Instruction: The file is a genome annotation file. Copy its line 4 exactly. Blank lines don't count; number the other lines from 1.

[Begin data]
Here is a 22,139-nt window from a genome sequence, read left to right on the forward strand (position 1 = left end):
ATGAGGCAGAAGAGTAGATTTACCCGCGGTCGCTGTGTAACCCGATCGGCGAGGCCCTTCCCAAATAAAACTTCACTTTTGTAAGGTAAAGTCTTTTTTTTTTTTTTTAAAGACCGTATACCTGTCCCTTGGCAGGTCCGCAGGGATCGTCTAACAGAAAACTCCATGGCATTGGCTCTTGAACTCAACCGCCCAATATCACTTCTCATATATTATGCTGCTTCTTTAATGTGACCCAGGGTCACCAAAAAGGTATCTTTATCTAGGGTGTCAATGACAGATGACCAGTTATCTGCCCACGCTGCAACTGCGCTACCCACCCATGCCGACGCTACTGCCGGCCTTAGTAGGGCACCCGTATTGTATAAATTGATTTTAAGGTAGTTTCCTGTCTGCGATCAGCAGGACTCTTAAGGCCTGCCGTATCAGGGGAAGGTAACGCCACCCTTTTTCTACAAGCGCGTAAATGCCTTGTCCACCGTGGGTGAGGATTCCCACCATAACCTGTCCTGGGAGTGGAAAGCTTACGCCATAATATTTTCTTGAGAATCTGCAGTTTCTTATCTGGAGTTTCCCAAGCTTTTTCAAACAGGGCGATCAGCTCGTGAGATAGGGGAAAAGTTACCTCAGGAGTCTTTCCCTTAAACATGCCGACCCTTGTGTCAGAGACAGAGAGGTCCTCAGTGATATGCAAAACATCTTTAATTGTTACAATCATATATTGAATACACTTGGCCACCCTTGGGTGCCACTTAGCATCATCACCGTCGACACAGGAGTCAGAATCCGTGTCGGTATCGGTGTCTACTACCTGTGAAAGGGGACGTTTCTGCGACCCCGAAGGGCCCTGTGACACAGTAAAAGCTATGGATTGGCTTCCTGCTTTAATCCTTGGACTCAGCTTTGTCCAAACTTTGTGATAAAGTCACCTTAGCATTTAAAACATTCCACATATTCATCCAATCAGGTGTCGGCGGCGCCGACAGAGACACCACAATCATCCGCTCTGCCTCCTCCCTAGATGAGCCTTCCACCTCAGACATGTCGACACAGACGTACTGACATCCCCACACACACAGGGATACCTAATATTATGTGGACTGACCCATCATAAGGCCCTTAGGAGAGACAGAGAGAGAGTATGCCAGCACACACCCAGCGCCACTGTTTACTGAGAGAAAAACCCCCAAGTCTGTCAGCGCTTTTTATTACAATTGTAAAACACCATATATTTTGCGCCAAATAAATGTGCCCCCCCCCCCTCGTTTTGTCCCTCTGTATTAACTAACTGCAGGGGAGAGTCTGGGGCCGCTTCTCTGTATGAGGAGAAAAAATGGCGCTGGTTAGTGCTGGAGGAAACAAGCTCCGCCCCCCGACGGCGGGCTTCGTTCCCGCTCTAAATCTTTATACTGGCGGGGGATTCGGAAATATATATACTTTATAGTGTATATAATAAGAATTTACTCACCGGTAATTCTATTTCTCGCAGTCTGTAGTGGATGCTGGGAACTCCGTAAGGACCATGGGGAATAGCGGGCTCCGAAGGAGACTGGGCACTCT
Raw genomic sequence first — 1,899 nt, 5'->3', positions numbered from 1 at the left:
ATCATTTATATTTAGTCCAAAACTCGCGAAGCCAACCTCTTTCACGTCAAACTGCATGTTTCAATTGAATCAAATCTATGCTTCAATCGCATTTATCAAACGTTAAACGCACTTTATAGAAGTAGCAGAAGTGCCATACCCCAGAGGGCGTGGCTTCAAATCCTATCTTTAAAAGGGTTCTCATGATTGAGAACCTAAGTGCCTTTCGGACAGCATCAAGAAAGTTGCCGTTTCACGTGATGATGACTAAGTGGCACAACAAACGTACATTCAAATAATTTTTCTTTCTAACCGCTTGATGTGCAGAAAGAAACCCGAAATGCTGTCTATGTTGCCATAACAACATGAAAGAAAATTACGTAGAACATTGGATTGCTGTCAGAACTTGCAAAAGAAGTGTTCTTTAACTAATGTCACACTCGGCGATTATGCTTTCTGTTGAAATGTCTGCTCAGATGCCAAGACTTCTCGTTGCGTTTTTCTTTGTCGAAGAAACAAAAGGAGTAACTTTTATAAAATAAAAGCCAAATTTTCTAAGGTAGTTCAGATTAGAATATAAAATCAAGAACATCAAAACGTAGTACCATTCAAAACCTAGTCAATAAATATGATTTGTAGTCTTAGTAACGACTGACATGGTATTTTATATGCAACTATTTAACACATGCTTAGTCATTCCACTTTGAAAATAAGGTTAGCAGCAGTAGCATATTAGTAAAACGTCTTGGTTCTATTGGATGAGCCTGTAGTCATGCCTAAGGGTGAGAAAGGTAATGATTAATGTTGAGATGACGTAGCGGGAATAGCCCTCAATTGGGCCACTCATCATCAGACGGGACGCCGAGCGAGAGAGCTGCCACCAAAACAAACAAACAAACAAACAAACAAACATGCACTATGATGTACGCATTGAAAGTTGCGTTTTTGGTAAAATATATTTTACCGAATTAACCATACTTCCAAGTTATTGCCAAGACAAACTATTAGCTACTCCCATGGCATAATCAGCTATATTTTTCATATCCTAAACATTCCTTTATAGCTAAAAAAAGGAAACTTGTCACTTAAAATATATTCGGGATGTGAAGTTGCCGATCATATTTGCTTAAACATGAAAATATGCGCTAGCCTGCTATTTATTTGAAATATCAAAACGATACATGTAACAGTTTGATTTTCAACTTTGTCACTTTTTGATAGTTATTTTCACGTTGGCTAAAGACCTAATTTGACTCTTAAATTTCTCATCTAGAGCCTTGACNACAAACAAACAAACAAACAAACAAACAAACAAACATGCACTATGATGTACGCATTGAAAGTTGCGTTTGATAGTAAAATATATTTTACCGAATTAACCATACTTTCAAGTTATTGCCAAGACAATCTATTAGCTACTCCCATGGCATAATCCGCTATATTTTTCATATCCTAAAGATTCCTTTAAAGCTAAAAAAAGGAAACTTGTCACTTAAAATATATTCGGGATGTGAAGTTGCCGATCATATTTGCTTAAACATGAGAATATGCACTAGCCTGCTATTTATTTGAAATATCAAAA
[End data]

ATCATTTATATTTAGTCCAAAACTCGCGAAGCCAACCTCTTTCACGTCAAACTGCATGTTTCAATTGAATCAAATCTATGCTTCAATCGCATTTATCAAACGTTAAACGCACTTTATAGAAGTAGCAGAAGTGCCATACCCCAGAGGGCGTGGCTTCAAATCCTATCTTTAAAAGGGTTCTCATGATTGAGAACCTAAGTGCCTTTCGGACAGCATCAAGAAAGTTGCCGTTTCACGTGATGATGACTAAGTGGCACAACAAACGTACATTCAAATAATTTTTCTTTCTAACCGCTTGATGTGCAGAAAGAAACCCGAAATGCTGTCTATGTTGCCATAACAACATGAAAGAAAATTACGTAGAACATTGGATTGCTGTCAGAACTTGCAAAAGAAGTGTTCTTTAACTAATGTCACACTCGGCGATTATGCTTTCTGTTGAAATGTCTGCTCAGATGCCAAGACTTCTCGTTGCGTTTTTCTTTGTCGAAGAAACAAAAGGAGTAACTTTTATAAAATAAAAGCCAAATTTTCTAAGGTAGTTCAGATTAGAATATAAAATCAAGAACATCAAAACGTAGTACCATTCAAAACCTAGTCAATAAATATGATTTGTAGTCTTAGTAACGACTGACATGGTATTTTATATGCAACTATTTAACACATGCTTAGTCATTCCACTTTGAAAATAAGGTTAGCAGCAGTAGCATATTAGTAAAACGTCTTGGTTCTATTGGATGAGCCTGTAGTCATGCCTAAGGGTGAGAAAGGTAATGATTAATGTTGAGATGACGTAGCGGGAATAGCCCTCAATTGGGCCACTCATCATCAGACGGGACGCCGAGCGAGAGAGCTGCCACCAAAACAAACAAACAAACAAACAAACAAACATGCACTATGATGTACGCATTGAAAGTTGCGTTTTTGGTAAAATATATTTTACCGAATTAACCATACTTCCAAGTTATTGCCAAGACAAACTATTAGCTACTCCCATGGCATAATCAGCTATATTTTTCATATCCTAAACATTCCTTTATAGCTAAAAAAAGGAAACTTGTCACTTAAAATATATTCGGGATGTGAAGTTGCCGATCATATTTGCTTAAACATGAAAATATGCGCTAGCCTGCTATTTATTTGAAATATCAAAACGATACATGTAACAGTTTGATTTTCAACTTTGTCACTTTTTGATAGTTATTTTCACGTTGGCTAAAGACCTAATTTGACTCTTAAATTTCTCATCTAGAGCCTTGACNACAAACAAACAAACAAACAAACAAACAAACAAACATGCACTATGATGTACGCATTGAAAGTTGCGTTTGATAGTAAAATATATTTTACCGAATTAACCATACTTTCAAGTTATTGCCAAGACAATCTATTAGCTACTCCCATGGCATAATCCGCTATATTTTTCATATCCTAAAGATTCCTTTAAAGCTAAAAAAAGGAAACTTGTCACTTAAAATATATTCGGGATGTGAAGTTGCCGATCATATTTGCTTAAACATGAGAATATGCACTAGCCTGCTATTTATTTGAAATATCAAAA